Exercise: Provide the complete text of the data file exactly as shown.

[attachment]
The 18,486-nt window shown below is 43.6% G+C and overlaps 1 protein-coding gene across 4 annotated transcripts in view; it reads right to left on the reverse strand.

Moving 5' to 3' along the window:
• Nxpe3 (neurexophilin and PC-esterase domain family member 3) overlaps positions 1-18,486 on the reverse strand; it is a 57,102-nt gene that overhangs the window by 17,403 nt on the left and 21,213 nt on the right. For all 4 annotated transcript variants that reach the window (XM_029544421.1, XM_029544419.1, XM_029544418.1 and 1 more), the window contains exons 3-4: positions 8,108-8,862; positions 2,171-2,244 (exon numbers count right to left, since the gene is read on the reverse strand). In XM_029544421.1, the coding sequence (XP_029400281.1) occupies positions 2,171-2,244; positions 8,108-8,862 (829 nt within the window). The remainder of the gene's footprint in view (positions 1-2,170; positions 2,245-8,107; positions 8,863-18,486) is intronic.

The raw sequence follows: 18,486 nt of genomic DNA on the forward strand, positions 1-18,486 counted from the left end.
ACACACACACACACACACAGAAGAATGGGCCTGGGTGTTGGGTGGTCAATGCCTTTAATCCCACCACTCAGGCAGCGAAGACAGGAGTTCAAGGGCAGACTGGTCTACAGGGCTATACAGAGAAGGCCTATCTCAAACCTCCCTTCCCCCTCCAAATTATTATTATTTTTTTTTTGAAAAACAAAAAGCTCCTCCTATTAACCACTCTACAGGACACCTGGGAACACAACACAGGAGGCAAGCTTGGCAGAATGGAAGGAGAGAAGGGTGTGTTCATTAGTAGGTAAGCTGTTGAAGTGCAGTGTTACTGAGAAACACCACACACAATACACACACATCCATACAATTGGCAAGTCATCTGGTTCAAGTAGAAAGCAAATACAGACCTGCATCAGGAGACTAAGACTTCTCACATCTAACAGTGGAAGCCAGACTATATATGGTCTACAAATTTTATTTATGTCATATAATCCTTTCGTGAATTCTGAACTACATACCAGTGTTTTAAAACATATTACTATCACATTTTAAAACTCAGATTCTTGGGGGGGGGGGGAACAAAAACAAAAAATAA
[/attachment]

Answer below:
The 18,486-nt window shown below is 43.6% G+C and overlaps 1 protein-coding gene across 4 annotated transcripts in view; it reads right to left on the reverse strand.

Moving 5' to 3' along the window:
• Nxpe3 (neurexophilin and PC-esterase domain family member 3) overlaps positions 1-18,486 on the reverse strand; it is a 57,102-nt gene that overhangs the window by 17,403 nt on the left and 21,213 nt on the right. For all 4 annotated transcript variants that reach the window (XM_029544421.1, XM_029544419.1, XM_029544418.1 and 1 more), the window contains exons 3-4: positions 8,108-8,862; positions 2,171-2,244 (exon numbers count right to left, since the gene is read on the reverse strand). In XM_029544421.1, the coding sequence (XP_029400281.1) occupies positions 2,171-2,244; positions 8,108-8,862 (829 nt within the window). The remainder of the gene's footprint in view (positions 1-2,170; positions 2,245-8,107; positions 8,863-18,486) is intronic.

The raw sequence follows: 18,486 nt of genomic DNA on the forward strand, positions 1-18,486 counted from the left end.
ACACACACACACACACACAGAAGAATGGGCCTGGGTGTTGGGTGGTCAATGCCTTTAATCCCACCACTCAGGCAGCGAAGACAGGAGTTCAAGGGCAGACTGGTCTACAGGGCTATACAGAGAAGGCCTATCTCAAACCTCCCTTCCCCCTCCAAATTATTATTATTTTTTTTTTGAAAAACAAAAAGCTCCTCCTATTAACCACTCTACAGGACACCTGGGAACACAACACAGGAGGCAAGCTTGGCAGAATGGAAGGAGAGAAGGGTGTGTTCATTAGTAGGTAAGCTGTTGAAGTGCAGTGTTACTGAGAAACACCACACACAATACACACACATCCATACAATTGGCAAGTCATCTGGTTCAAGTAGAAAGCAAATACAGACCTGCATCAGGAGACTAAGACTTCTCACATCTAACAGTGGAAGCCAGACTATATATGGTCTACAAATTTTATTTATGTCATATAATCCTTTCGTGAATTCTGAACTACATACCAGTGTTTTAAAACATATTACTATCACATTTTAAAACTCAGATTCTTGGGGGGGGGGGGAACAAAAACAAAAAATAA